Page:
Pitching a campaign idea to the bosses for a masa fast food joint that aims to be aspirational
Madi: How about if we show a man on a magic carpet soaring above the clouds while he’s eating what he ordered?
Claire: (deadpan) When I told you to make the target market feel ‘elevated’, I didn’t mean literally.
Madi: Um.. well.. it’s aspirational?
Claire: So you think the people in that demographic dream of floating on a magic carpet?
Madi: Ehehehe. I was trying to visualize kasi an emotional experience of eating in a place that serves great food!
Auri: So bakit magic carpet? What
has that got to do with being aspirational?
Madi: Because if you’re really tired after a long hard day at work, you reward yourself by eating something really delicious, and it’s like you’re flying among the clouds!
Auri: So it’s more like you’re saying nakaka-high yung sarap.
Madi: (pauses and thinks) I can go with that. (She flashes a wide-eyed smile.)
Claire: I understand your intent, but even the fantastic has to be grounded in reality for the consumer to find it credible. You can have Michael Jordan flying through the air for a dunk shot. Or a FedEx truck zipping through the air to make a delivery. Or even a UFO landing because aliens think your stuff is worth the trip. Hyperboles can work really well, actually, for as long as the consumer can still relate to it. But I don’t see how likening masarap na food to a magic carpet ride will be relatable to this target.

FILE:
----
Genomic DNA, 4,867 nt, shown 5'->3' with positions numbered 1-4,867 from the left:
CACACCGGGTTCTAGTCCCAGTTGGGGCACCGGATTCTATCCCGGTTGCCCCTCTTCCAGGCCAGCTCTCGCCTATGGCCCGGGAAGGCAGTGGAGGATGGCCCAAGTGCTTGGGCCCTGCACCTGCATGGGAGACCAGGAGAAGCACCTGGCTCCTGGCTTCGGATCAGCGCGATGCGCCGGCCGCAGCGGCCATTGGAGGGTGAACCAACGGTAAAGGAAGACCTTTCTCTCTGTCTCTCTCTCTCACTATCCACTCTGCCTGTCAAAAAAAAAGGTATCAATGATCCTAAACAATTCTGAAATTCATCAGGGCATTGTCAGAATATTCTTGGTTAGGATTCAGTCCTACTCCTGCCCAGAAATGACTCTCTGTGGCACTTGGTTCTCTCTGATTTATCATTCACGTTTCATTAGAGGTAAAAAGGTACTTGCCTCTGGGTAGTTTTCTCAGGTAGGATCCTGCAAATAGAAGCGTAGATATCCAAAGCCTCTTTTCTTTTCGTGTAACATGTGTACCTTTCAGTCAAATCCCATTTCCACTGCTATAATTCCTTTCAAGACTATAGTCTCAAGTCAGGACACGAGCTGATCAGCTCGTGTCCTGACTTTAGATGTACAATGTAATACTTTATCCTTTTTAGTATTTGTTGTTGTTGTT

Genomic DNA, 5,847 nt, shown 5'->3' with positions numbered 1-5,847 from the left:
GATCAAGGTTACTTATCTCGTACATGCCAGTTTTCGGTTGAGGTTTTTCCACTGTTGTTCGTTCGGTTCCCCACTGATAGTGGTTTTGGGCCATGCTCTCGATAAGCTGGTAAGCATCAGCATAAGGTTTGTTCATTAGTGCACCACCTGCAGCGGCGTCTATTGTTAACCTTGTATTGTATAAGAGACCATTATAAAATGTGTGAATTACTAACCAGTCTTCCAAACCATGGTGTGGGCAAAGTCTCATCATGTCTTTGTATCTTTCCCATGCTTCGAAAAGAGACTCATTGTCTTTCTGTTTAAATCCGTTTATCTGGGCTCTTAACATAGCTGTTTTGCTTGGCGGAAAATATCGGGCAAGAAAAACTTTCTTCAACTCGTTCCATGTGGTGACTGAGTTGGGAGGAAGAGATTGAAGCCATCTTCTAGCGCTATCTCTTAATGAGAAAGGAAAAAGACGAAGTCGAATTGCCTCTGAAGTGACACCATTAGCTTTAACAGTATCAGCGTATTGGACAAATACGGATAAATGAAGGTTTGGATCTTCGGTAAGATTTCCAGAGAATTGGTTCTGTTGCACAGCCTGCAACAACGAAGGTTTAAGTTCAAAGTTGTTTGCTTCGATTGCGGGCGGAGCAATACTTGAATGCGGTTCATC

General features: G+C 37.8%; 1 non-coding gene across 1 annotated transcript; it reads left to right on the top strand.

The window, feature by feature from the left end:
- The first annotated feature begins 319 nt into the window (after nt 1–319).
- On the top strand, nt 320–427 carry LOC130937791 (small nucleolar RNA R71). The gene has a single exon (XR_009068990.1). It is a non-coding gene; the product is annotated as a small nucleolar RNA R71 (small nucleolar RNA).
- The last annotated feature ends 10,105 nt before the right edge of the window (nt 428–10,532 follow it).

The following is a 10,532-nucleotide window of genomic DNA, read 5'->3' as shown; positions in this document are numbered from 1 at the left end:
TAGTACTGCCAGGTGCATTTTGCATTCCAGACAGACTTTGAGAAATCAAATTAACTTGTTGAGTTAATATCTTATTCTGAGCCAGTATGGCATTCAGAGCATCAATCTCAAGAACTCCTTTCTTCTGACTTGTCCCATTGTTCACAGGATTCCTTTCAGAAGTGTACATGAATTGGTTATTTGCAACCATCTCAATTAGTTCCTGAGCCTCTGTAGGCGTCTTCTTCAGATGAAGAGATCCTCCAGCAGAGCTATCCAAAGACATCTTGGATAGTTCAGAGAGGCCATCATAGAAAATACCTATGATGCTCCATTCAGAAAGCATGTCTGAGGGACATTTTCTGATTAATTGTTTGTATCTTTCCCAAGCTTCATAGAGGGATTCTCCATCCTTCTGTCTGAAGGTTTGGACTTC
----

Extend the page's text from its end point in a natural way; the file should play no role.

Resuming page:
Auri: So if your point was to make it aspirational, it’s not the way to go.
Madi: Ahh, I get it. So, I can just use a flying—
Claire & Auri: No.
Madi: How about a floating —
Claire & Auri: No!
Madi: Maybe a levitating—
Claire & Auri: No!![long pause]
Madi: I’ll be back with more down-to-earth ideas.